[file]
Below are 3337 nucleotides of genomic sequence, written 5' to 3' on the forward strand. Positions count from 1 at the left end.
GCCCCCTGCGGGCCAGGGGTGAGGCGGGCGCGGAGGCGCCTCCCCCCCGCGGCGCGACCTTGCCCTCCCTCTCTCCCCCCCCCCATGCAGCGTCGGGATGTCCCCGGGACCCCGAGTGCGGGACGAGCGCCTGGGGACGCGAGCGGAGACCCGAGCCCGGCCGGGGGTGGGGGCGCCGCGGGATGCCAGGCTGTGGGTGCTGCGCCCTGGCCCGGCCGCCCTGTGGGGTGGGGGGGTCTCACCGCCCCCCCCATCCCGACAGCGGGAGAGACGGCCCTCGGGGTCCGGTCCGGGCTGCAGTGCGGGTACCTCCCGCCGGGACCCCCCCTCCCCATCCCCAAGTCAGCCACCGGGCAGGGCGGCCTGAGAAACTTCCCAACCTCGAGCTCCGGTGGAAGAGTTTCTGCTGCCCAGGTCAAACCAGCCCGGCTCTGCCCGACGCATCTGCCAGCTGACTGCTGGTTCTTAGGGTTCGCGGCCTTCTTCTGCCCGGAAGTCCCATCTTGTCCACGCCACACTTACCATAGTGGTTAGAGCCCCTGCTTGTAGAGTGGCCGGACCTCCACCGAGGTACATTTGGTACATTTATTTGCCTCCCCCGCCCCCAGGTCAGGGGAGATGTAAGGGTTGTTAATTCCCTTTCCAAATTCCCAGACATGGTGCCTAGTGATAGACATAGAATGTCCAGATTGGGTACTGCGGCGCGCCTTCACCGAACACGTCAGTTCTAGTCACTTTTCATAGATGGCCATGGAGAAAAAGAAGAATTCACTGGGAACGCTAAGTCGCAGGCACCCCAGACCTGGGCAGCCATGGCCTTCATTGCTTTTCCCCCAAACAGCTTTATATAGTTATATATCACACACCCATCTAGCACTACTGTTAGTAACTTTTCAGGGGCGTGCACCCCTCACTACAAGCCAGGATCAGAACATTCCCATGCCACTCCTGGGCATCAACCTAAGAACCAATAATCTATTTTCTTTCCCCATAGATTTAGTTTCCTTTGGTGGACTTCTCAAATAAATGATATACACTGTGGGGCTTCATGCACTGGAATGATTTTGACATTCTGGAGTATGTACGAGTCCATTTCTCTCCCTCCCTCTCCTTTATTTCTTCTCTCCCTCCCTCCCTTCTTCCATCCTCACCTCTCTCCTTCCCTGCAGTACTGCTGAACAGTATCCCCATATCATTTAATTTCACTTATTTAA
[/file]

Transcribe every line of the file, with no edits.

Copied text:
Below are 3337 nucleotides of genomic sequence, written 5' to 3' on the forward strand. Positions count from 1 at the left end.
GCCCCCTGCGGGCCAGGGGTGAGGCGGGCGCGGAGGCGCCTCCCCCCCGCGGCGCGACCTTGCCCTCCCTCTCTCCCCCCCCCCATGCAGCGTCGGGATGTCCCCGGGACCCCGAGTGCGGGACGAGCGCCTGGGGACGCGAGCGGAGACCCGAGCCCGGCCGGGGGTGGGGGCGCCGCGGGATGCCAGGCTGTGGGTGCTGCGCCCTGGCCCGGCCGCCCTGTGGGGTGGGGGGGTCTCACCGCCCCCCCCATCCCGACAGCGGGAGAGACGGCCCTCGGGGTCCGGTCCGGGCTGCAGTGCGGGTACCTCCCGCCGGGACCCCCCCTCCCCATCCCCAAGTCAGCCACCGGGCAGGGCGGCCTGAGAAACTTCCCAACCTCGAGCTCCGGTGGAAGAGTTTCTGCTGCCCAGGTCAAACCAGCCCGGCTCTGCCCGACGCATCTGCCAGCTGACTGCTGGTTCTTAGGGTTCGCGGCCTTCTTCTGCCCGGAAGTCCCATCTTGTCCACGCCACACTTACCATAGTGGTTAGAGCCCCTGCTTGTAGAGTGGCCGGACCTCCACCGAGGTACATTTGGTACATTTATTTGCCTCCCCCGCCCCCAGGTCAGGGGAGATGTAAGGGTTGTTAATTCCCTTTCCAAATTCCCAGACATGGTGCCTAGTGATAGACATAGAATGTCCAGATTGGGTACTGCGGCGCGCCTTCACCGAACACGTCAGTTCTAGTCACTTTTCATAGATGGCCATGGAGAAAAAGAAGAATTCACTGGGAACGCTAAGTCGCAGGCACCCCAGACCTGGGCAGCCATGGCCTTCATTGCTTTTCCCCCAAACAGCTTTATATAGTTATATATCACACACCCATCTAGCACTACTGTTAGTAACTTTTCAGGGGCGTGCACCCCTCACTACAAGCCAGGATCAGAACATTCCCATGCCACTCCTGGGCATCAACCTAAGAACCAATAATCTATTTTCTTTCCCCATAGATTTAGTTTCCTTTGGTGGACTTCTCAAATAAATGATATACACTGTGGGGCTTCATGCACTGGAATGATTTTGACATTCTGGAGTATGTACGAGTCCATTTCTCTCCCTCCCTCTCCTTTATTTCTTCTCTCCCTCCCTCCCTTCTTCCATCCTCACCTCTCTCCTTCCCTGCAGTACTGCTGAACAGTATCCCCATATCATTTAATTTCACTTATTTAA